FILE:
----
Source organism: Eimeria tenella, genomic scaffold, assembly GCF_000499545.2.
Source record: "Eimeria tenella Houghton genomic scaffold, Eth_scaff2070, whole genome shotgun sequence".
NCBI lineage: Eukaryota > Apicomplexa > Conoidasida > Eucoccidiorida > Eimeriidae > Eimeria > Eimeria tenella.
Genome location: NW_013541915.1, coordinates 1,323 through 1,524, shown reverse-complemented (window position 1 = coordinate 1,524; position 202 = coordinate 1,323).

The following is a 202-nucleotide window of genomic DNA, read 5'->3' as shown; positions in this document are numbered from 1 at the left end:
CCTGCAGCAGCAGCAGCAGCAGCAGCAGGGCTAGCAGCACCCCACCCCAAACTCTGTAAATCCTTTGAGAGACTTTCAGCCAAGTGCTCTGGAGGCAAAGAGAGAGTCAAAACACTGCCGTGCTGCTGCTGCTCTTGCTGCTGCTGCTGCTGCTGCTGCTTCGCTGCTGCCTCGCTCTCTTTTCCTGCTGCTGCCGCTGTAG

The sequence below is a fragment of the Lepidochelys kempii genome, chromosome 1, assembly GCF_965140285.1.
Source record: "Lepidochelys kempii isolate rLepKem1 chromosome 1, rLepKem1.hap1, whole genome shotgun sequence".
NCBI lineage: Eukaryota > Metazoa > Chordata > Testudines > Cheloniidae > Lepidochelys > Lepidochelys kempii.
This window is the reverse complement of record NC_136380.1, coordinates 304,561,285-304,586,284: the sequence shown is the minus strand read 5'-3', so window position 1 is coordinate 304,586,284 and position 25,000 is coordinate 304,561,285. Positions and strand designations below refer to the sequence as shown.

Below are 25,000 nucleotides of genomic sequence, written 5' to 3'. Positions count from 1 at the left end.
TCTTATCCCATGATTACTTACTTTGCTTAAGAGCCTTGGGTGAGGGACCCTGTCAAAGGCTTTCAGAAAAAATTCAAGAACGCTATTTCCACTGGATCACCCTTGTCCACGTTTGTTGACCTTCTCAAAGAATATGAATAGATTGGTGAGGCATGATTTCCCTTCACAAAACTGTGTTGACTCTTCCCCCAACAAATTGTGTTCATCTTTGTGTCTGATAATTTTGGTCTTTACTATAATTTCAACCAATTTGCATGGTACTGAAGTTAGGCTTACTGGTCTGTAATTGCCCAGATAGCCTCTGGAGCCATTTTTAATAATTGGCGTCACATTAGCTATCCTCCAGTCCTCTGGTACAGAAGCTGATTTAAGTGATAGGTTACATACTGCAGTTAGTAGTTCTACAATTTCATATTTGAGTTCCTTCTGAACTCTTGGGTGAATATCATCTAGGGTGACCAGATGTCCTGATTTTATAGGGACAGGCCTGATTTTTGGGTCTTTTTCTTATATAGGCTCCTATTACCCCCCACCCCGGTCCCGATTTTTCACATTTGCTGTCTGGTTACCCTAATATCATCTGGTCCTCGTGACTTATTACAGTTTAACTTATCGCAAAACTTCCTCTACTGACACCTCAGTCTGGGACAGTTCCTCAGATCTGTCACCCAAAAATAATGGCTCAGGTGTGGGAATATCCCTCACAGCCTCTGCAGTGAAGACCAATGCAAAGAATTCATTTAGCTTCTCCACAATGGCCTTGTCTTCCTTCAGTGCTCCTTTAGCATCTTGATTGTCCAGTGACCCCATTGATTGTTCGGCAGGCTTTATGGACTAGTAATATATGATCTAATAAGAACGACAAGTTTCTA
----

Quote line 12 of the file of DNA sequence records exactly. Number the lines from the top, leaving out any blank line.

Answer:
TCTTATCCCATGATTACTTACTTTGCTTAAGAGCCTTGGGTGAGGGACCCTGTCAAAGGCTTTCAGAAAAAATTCAAGAACGCTATTTCCACTGGATCACCCTTGTCCACGTTTGTTGACCTTCTCAAAGAATATGAATAGATTGGTGAGGCATGATTTCCCTTCACAAAACTGTGTTGACTCTTCCCCCAACAAATTGTGTTCATCTTTGTGTCTGATAATTTTGGTCTTTACTATAATTTCAACCAATTTGCATGGTACTGAAGTTAGGCTTACTGGTCTGTAATTGCCCAGATAGCCTCTGGAGCCATTTTTAATAATTGGCGTCACATTAGCTATCCTCCAGTCCTCTGGTACAGAAGCTGATTTAAGTGATAGGTTACATACTGCAGTTAGTAGTTCTACAATTTCATATTTGAGTTCCTTCTGAACTCTTGGGTGAATATCATCTAGGGTGACCAGATGTCCTGATTTTATAGGGACAGGCCTGATTTTTGGGTCTTTTTCTTATATAGGCTCCTATTACCCCCCACCCCGGTCCCGATTTTTCACATTTGCTGTCTGGTTACCCTAATATCATCTGGTCCTCGTGACTTATTACAGTTTAACTTATCGCAAAACTTCCTCTACTGACACCTCAGTCTGGGACAGTTCCTCAGATCTGTCACCCAAAAATAATGGCTCAGGTGTGGGAATATCCCTCACAGCCTCTGCAGTGAAGACCAATGCAAAGAATTCATTTAGCTTCTCCACAATGGCCTTGTCTTCCTTCAGTGCTCCTTTAGCATCTTGATTGTCCAGTGACCCCATTGATTGTTCGGCAGGCTTTATGGACTAGTAATATATGATCTAATAAGAACGACAAGTTTCTA